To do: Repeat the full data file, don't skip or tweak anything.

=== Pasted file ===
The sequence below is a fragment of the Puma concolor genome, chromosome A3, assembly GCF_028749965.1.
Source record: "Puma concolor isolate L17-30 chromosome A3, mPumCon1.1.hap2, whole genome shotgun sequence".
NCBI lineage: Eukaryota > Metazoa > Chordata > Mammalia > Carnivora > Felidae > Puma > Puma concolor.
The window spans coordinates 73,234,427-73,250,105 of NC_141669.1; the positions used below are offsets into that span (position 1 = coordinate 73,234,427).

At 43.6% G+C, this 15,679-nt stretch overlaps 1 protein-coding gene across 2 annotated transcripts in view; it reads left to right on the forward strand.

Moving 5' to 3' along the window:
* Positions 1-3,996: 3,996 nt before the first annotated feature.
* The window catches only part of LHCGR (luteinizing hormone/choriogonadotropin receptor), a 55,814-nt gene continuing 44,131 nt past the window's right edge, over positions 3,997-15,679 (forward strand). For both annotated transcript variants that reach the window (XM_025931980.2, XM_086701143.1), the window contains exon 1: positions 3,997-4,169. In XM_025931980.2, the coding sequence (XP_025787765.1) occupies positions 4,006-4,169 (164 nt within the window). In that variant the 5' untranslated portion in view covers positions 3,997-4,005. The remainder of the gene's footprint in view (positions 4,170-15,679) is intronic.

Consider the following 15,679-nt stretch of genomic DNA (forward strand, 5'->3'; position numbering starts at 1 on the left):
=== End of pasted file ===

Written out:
The sequence below is a fragment of the Puma concolor genome, chromosome A3, assembly GCF_028749965.1.
Source record: "Puma concolor isolate L17-30 chromosome A3, mPumCon1.1.hap2, whole genome shotgun sequence".
NCBI lineage: Eukaryota > Metazoa > Chordata > Mammalia > Carnivora > Felidae > Puma > Puma concolor.
The window spans coordinates 73,234,427-73,250,105 of NC_141669.1; the positions used below are offsets into that span (position 1 = coordinate 73,234,427).

At 43.6% G+C, this 15,679-nt stretch overlaps 1 protein-coding gene across 2 annotated transcripts in view; it reads left to right on the forward strand.

Moving 5' to 3' along the window:
* Positions 1-3,996: 3,996 nt before the first annotated feature.
* The window catches only part of LHCGR (luteinizing hormone/choriogonadotropin receptor), a 55,814-nt gene continuing 44,131 nt past the window's right edge, over positions 3,997-15,679 (forward strand). For both annotated transcript variants that reach the window (XM_025931980.2, XM_086701143.1), the window contains exon 1: positions 3,997-4,169. In XM_025931980.2, the coding sequence (XP_025787765.1) occupies positions 4,006-4,169 (164 nt within the window). In that variant the 5' untranslated portion in view covers positions 3,997-4,005. The remainder of the gene's footprint in view (positions 4,170-15,679) is intronic.

Consider the following 15,679-nt stretch of genomic DNA (forward strand, 5'->3'; position numbering starts at 1 on the left):